Besides World Heritage sites, we find comfort and healing in Wakayama Prefecture, where 30 million tourists visit every year, has the Port of Nachi Katsuura, which has one of the largest tuna catches in Japan, and the Adventure World, which has the highest number of pandas in Japan. The prefecture is also known as the birthplace of miso and shoyu, essential seasonings in Japanese dishes.
However, because of the decrease in tourists right after the Great East Japan Earthquake and of the effect of the water disaster caused by the record torrential rain brought by the Typhoon 12, which hit the Kii Peninsula, the number of tourists to Wakayama Prefecture in 2011 was less than 30 million for the first time in eight years. One year after the torrential rain disaster, however, the emergency rehabilitation of damaged roads and railways is complete. Making safety against disaster as one of its important policy pillars, Wakayama Prefecture appropriated a budget exceeding 570 billion yen in this fiscal year for the first time in 11 years, putting emphasis on rehabilitation projects from Typhoon 12 and on disaster prevention. Meanwhile, the Cabinet Office, at the end of August, announced damage estimate of the biggest possible earthquake that might occur along the Nankai Trough. The estimate says that a tsunami as high as 20 meters could hit Wakayama Prefecture and leave up to 80,000 people dead.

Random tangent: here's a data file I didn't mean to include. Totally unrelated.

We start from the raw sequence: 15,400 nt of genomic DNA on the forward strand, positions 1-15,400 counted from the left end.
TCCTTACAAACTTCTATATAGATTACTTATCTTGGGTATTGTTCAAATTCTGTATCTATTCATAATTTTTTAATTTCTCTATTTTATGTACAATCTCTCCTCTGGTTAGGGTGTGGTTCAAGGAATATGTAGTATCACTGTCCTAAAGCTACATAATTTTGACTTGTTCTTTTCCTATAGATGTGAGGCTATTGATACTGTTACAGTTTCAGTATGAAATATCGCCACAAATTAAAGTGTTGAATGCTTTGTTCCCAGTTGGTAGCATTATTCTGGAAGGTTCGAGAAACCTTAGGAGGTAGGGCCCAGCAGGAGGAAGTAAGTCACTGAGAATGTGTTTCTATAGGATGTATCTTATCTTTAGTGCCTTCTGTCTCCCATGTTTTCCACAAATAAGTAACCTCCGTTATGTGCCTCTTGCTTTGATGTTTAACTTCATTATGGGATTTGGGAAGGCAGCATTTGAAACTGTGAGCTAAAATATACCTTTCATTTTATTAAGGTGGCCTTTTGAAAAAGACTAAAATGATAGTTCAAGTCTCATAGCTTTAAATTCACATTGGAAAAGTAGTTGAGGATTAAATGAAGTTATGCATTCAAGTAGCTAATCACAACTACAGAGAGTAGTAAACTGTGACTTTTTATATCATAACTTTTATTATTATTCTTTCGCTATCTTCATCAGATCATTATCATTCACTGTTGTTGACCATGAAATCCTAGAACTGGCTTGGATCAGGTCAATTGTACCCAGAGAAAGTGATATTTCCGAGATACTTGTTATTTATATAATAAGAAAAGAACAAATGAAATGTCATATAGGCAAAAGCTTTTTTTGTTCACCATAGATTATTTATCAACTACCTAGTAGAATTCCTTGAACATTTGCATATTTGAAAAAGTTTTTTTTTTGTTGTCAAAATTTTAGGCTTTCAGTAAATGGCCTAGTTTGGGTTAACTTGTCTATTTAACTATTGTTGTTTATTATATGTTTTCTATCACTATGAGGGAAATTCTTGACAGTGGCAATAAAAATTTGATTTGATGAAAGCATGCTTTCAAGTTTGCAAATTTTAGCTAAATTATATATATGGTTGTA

To sum up this press tour, Governor Nisaka will brief you on Wakayama’s attractions, the present situation of restoration and rehabilitation from the great damage caused by Typhoon 12, and preparations for a Nankai Trough earthquake and other possible large-scale disasters in the future.